Read More Here…

Share on facebook
Share on twitter
Share on reddit
Share on pinterest
Share on email

 

Bud Digest

A pair of Ohio lawmakers officially put their plans into action July 30 by formally filing adult-use cannabis legislation in the state’s House—the first of its kind in the state.

Democratic Reps. Casey Weinstein and Terrence Upchurch, both representing Northeast Ohio districts, first introduced their 180-page bill two weeks ago, which includes four major components: decriminalization, a cannabis excise tax, commerce and licensing, and medical cannabis.

More specifically, the Ohio Medical Marijuana Control program would remain intact, and licensed operators could pursue additional licenses to enter the adult-use market.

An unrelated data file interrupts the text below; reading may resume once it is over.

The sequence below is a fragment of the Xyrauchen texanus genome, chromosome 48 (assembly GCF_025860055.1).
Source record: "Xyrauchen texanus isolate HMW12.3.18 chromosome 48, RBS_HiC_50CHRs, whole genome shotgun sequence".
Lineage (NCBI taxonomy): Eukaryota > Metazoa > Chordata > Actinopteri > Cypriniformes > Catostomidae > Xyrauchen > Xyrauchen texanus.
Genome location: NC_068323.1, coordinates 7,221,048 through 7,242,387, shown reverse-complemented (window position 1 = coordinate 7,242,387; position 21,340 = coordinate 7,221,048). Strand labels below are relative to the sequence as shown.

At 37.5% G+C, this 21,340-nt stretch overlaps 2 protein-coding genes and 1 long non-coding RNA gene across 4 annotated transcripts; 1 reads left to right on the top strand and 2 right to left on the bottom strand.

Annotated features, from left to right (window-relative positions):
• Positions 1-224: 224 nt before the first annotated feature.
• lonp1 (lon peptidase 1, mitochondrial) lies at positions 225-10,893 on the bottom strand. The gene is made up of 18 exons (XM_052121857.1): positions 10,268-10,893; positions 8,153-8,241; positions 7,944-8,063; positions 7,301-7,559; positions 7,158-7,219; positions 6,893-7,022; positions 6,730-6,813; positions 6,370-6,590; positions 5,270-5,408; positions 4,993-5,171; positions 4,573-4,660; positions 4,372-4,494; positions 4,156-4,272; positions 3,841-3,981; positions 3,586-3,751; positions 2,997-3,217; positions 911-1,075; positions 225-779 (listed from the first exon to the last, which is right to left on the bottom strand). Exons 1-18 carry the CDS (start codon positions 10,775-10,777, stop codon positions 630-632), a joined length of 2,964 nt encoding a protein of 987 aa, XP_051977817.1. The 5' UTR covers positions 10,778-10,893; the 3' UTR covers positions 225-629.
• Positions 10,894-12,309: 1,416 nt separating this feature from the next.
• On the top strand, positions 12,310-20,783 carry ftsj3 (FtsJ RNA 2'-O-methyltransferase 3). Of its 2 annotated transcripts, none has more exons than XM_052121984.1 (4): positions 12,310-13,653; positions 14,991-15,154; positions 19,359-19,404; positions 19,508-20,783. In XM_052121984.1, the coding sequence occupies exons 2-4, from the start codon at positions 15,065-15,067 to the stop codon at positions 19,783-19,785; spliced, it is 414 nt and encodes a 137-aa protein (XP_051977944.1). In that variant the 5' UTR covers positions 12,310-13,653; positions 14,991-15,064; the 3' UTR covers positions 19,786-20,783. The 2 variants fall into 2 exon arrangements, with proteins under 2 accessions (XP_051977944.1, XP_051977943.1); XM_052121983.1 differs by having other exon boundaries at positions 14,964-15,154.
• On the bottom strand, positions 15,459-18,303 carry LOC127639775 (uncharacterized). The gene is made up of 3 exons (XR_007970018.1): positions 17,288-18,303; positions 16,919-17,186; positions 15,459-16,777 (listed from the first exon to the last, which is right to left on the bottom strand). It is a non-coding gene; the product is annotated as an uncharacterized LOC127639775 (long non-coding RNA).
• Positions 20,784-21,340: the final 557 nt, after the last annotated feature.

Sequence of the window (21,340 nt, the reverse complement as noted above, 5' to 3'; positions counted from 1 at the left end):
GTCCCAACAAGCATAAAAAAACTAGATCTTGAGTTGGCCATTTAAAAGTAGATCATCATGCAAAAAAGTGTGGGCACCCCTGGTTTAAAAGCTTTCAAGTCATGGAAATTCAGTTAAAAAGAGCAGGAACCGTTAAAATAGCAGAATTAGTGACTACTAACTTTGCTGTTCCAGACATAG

According to a memo Weinstein and Upchurch sent to fellow House members two weeks ago, the bill would enable municipalities to restrict the type and number of cannabis establishments operating within their jurisdictions and require the Department of Commerce to adopt rules related to the licensure of cannabis businesses. And the bill would impose restrictions on the cultivation, processing, transportation and sale of cannabis.

Also, the legislation would allow adults 21 and older to buy and possess up to 5 ounces of cannabis and grow as many as 12 plants for personal use.

“It’s time to lead Ohio forward,” Weinstein said in a joint press release issued Friday.

Read More Here…

Share on facebook
Share on twitter
Share on reddit
Share on pinterest
Share on email

 

Bud Digest

Read More Here…

Share on facebook
Share on twitter
Share on reddit
Share on pinterest
Share on email

 

Bud Digest